"I heard... instead of swimming against the current, you should just go with the flow. The waves, the tide, the undertow... they'll take you along and back to shore... eventually. It can work both ways."

This sounds too good to be true. It doesn't make sense to me. But neither does seemingly still, shallow water pulling us out to sea. My brother's face breaks a full grin.

"You know why it's called the undertow?"

I don't. I don't even know what that is.

"Because it pulls you from under your toes!"

At least this makes sense. My brother laughs.


Always water.

The last time I see my brother is by a waterfall in New England.

He's home from university. He's just finished with his girlfriend. More convenient than trying to keep the relationship going over the summer. Apparently. We're off to greyhound across America, zigzagging from California to the north-east. Highways, motels, hotels, camping, floors, family friends, friends of his friends.

He's at the edge of the pool, I'm holding him. We're soaked through. I can hardly hear my sobbing against the white noise. My tears never get a chance to take hold. My face is already wet. The spray washes away anything I might add.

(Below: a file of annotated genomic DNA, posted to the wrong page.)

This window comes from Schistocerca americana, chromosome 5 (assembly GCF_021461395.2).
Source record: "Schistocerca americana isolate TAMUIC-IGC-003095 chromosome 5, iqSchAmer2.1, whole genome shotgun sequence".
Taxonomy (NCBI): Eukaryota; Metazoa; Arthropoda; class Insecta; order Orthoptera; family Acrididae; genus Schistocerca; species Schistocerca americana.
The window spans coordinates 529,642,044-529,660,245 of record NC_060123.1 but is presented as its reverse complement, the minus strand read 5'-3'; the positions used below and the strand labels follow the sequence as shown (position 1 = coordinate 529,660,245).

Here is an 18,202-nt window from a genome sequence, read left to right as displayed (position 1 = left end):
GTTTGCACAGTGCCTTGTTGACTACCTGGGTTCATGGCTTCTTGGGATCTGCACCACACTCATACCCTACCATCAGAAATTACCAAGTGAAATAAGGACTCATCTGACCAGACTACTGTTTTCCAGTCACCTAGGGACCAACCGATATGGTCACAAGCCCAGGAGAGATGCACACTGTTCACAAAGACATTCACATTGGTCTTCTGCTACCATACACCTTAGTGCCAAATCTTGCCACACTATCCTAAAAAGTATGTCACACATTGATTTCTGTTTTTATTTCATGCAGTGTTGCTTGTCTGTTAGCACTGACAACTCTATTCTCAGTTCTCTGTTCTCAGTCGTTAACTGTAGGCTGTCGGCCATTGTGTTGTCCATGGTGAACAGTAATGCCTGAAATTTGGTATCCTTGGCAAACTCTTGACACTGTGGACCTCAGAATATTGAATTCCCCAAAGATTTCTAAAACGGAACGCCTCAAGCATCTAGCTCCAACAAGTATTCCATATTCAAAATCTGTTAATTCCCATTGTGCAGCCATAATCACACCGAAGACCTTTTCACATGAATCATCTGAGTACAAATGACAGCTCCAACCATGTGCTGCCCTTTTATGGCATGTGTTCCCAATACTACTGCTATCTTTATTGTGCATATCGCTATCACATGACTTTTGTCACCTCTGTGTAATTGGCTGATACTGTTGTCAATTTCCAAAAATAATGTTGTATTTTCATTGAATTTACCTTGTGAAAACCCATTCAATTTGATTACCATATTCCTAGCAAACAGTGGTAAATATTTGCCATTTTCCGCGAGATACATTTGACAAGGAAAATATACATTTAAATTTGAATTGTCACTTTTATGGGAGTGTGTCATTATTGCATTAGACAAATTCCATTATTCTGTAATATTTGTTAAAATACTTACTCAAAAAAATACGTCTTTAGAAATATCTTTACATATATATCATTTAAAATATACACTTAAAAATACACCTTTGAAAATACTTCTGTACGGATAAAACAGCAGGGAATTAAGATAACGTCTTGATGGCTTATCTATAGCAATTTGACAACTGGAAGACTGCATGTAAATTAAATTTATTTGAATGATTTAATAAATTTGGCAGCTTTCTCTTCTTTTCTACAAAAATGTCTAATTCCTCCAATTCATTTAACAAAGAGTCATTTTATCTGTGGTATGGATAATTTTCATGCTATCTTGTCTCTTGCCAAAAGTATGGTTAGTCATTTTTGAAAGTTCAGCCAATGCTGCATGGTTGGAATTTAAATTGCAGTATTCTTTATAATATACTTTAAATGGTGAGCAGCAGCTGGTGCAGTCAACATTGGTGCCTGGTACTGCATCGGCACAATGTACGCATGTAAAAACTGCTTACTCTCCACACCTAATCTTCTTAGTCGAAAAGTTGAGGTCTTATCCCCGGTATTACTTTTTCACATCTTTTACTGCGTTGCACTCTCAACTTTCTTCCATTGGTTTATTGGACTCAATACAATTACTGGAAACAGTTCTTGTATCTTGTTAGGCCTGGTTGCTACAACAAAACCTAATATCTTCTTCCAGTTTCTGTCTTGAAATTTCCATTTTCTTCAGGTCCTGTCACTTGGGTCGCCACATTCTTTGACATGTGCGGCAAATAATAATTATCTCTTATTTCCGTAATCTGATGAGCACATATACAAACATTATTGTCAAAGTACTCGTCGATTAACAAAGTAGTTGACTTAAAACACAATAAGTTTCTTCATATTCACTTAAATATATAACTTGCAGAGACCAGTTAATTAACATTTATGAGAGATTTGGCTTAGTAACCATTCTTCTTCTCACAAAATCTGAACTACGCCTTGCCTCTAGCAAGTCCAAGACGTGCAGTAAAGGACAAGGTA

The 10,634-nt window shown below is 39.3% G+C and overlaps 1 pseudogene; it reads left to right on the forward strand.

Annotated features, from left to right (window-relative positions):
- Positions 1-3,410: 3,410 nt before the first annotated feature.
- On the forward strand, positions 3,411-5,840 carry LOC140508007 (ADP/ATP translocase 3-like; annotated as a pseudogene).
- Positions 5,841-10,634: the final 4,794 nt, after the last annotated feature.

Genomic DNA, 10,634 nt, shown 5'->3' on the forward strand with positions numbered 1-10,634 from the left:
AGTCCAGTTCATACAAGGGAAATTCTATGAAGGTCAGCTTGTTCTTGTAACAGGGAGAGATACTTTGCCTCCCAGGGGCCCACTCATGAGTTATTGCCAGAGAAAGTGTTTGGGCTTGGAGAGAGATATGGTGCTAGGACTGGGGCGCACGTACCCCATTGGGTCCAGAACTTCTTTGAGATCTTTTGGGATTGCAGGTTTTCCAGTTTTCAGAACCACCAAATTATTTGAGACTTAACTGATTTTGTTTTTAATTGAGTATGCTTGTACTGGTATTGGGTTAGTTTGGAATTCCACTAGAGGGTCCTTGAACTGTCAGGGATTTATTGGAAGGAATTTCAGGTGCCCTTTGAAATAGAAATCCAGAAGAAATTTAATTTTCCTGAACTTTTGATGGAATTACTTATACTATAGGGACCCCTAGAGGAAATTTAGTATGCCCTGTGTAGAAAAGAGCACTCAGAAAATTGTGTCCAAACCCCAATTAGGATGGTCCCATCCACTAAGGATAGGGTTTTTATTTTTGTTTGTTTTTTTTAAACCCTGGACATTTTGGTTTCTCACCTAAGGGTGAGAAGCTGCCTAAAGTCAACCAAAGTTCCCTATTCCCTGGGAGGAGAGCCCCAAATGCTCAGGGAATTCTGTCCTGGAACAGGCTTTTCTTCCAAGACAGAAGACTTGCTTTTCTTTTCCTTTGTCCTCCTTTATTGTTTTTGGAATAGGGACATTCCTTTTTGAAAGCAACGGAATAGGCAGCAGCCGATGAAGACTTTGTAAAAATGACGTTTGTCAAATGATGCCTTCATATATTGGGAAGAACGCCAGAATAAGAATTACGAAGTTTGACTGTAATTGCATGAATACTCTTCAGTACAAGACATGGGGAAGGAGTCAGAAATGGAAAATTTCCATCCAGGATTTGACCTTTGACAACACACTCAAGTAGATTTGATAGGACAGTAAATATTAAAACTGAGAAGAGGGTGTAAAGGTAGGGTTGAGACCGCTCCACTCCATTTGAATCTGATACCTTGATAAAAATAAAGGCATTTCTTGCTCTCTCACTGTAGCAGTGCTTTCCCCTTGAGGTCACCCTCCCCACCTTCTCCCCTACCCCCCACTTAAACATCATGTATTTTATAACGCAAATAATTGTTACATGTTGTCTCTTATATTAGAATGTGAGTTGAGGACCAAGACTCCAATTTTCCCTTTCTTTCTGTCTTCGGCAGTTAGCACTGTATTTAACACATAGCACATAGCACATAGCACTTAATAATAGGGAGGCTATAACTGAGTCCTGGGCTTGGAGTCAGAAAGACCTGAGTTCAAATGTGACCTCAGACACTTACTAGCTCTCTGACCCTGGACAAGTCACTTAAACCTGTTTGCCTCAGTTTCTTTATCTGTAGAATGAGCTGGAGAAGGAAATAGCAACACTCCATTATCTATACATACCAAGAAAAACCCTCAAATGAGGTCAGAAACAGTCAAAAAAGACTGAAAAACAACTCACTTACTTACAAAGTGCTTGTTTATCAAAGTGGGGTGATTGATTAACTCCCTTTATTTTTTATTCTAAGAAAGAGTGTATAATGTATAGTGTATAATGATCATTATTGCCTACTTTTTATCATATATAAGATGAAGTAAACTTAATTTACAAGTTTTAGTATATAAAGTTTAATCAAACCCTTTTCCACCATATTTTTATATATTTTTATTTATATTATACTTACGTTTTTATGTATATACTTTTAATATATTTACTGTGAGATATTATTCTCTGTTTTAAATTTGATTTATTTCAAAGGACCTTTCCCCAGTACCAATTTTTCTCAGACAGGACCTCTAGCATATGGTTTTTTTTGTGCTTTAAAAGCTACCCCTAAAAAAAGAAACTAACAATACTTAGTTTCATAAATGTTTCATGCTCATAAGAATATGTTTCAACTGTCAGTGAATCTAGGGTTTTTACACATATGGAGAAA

I tried to save him. We were both messing about, having such a good time. We're near journey's end. After Maine we were going to head down to New York, catch our flight back to England. The campsite is not far from the waterfall, so we went searching for it after pitching the tent. He wanted to get close to the edge.


I can feel my heart beating.

Underwater, overwater, breathe.

Underwater, overwater, breathe.

Underwater, underwater, swallow, struggle, overwater, gasp, underwater.

A-BEAT... A-...A-...BEAT... A-BEAT... A-...

Dark. Can't see. Can't breathe. Night? Yes, night. But darker.

The car? The car. The car and the bridge. The bridge and the river.

Heading home? Yes... no, visiting my mother. Late. Long drive.

What will she do? Dad. Charlie. Me.

A-...BEAT... A-...A-...BEAT... A-...

Rain. So much rain. Couldn't see. Can't see.

It's always about water. Always water.

Underwater, underwater.

A-... BEAT... A-...


"Underwater, Overwater" was first published in Word Gumbo. More background here.